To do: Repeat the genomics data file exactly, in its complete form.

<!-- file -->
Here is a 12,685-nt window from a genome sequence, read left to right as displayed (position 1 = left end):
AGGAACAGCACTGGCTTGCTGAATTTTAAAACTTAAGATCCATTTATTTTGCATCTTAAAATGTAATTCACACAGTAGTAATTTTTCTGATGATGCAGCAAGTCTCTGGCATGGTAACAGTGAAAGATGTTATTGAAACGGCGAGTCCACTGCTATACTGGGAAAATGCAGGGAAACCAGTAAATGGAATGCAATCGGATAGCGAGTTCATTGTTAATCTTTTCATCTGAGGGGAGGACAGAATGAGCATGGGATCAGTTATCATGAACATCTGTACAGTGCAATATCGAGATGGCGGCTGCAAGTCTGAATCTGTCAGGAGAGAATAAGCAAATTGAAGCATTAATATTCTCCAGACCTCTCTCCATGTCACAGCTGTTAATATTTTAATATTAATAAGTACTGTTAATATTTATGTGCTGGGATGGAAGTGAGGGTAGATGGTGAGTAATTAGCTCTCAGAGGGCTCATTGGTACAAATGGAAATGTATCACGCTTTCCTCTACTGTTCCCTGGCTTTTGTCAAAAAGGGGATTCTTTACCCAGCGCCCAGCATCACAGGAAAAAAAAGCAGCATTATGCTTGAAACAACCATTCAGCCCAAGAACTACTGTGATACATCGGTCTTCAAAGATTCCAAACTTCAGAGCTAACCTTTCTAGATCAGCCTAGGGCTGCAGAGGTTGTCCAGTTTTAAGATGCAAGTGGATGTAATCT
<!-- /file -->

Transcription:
Here is a 12,685-nt window from a genome sequence, read left to right as displayed (position 1 = left end):
AGGAACAGCACTGGCTTGCTGAATTTTAAAACTTAAGATCCATTTATTTTGCATCTTAAAATGTAATTCACACAGTAGTAATTTTTCTGATGATGCAGCAAGTCTCTGGCATGGTAACAGTGAAAGATGTTATTGAAACGGCGAGTCCACTGCTATACTGGGAAAATGCAGGGAAACCAGTAAATGGAATGCAATCGGATAGCGAGTTCATTGTTAATCTTTTCATCTGAGGGGAGGACAGAATGAGCATGGGATCAGTTATCATGAACATCTGTACAGTGCAATATCGAGATGGCGGCTGCAAGTCTGAATCTGTCAGGAGAGAATAAGCAAATTGAAGCATTAATATTCTCCAGACCTCTCTCCATGTCACAGCTGTTAATATTTTAATATTAATAAGTACTGTTAATATTTATGTGCTGGGATGGAAGTGAGGGTAGATGGTGAGTAATTAGCTCTCAGAGGGCTCATTGGTACAAATGGAAATGTATCACGCTTTCCTCTACTGTTCCCTGGCTTTTGTCAAAAAGGGGATTCTTTACCCAGCGCCCAGCATCACAGGAAAAAAAAGCAGCATTATGCTTGAAACAACCATTCAGCCCAAGAACTACTGTGATACATCGGTCTTCAAAGATTCCAAACTTCAGAGCTAACCTTTCTAGATCAGCCTAGGGCTGCAGAGGTTGTCCAGTTTTAAGATGCAAGTGGATGTAATCT